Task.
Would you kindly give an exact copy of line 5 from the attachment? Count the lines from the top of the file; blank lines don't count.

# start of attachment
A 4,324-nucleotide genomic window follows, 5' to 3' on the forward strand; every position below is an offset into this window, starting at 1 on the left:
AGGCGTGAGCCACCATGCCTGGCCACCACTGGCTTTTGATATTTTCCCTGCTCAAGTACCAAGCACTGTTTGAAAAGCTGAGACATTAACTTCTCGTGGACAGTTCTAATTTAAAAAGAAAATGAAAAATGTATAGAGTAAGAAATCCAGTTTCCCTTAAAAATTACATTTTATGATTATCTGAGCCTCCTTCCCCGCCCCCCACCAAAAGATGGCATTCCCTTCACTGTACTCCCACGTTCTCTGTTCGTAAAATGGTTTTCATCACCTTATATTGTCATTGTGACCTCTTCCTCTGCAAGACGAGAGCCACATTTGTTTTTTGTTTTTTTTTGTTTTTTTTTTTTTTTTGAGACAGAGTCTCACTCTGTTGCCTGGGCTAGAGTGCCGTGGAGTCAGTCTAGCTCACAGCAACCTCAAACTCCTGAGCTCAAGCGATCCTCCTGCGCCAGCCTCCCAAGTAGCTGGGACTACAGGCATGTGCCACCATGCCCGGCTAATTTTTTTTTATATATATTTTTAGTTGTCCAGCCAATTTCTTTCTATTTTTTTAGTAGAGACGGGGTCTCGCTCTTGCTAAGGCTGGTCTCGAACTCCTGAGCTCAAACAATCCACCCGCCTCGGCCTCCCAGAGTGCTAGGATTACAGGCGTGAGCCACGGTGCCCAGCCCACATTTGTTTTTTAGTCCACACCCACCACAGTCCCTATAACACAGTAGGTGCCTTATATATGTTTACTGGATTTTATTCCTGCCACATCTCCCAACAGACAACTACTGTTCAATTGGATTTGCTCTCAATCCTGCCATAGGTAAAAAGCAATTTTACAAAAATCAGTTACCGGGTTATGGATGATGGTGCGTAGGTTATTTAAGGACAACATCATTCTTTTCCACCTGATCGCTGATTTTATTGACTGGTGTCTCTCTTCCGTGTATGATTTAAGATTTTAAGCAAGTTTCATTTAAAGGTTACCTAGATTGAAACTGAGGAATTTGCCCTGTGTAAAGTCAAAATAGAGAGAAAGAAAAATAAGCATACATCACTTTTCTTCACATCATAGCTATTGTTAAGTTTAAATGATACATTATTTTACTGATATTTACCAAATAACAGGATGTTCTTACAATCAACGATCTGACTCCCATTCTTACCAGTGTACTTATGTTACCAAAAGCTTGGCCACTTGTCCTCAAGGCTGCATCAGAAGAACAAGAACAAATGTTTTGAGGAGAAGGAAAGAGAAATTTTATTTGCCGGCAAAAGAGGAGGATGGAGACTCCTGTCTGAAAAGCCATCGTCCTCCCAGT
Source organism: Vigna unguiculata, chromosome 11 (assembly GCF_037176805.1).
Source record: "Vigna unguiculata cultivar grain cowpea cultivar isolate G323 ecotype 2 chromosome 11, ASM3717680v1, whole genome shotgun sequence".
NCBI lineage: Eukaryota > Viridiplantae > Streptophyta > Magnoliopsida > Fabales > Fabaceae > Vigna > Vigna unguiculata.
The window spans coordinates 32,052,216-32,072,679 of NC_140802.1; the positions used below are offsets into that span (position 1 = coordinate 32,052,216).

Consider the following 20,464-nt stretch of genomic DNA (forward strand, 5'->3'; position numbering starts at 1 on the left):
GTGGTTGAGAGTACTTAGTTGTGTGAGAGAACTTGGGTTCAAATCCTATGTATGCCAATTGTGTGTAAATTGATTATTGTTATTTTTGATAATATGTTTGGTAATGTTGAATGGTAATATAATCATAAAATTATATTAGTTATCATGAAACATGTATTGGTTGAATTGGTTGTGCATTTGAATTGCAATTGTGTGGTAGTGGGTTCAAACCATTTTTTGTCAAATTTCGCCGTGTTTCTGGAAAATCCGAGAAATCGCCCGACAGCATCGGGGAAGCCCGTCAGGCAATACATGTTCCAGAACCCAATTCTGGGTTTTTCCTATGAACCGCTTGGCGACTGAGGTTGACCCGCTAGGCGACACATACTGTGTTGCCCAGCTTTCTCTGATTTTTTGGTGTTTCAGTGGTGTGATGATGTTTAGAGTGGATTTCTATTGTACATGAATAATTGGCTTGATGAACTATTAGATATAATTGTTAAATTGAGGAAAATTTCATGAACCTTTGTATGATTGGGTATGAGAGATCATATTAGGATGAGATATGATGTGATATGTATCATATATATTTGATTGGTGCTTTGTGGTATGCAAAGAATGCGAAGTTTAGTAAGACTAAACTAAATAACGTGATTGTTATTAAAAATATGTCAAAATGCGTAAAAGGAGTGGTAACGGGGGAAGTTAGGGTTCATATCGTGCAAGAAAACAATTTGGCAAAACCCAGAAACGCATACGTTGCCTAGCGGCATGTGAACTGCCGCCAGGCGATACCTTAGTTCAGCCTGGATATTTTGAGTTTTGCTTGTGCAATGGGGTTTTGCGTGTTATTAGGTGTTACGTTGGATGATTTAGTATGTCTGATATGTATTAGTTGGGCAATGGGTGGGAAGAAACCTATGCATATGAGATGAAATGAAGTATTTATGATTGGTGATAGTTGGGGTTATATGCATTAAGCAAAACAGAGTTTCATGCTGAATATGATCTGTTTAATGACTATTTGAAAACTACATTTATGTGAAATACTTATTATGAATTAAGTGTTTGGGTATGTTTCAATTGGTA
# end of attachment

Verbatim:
NCBI lineage: Eukaryota > Viridiplantae > Streptophyta > Magnoliopsida > Fabales > Fabaceae > Vigna > Vigna unguiculata.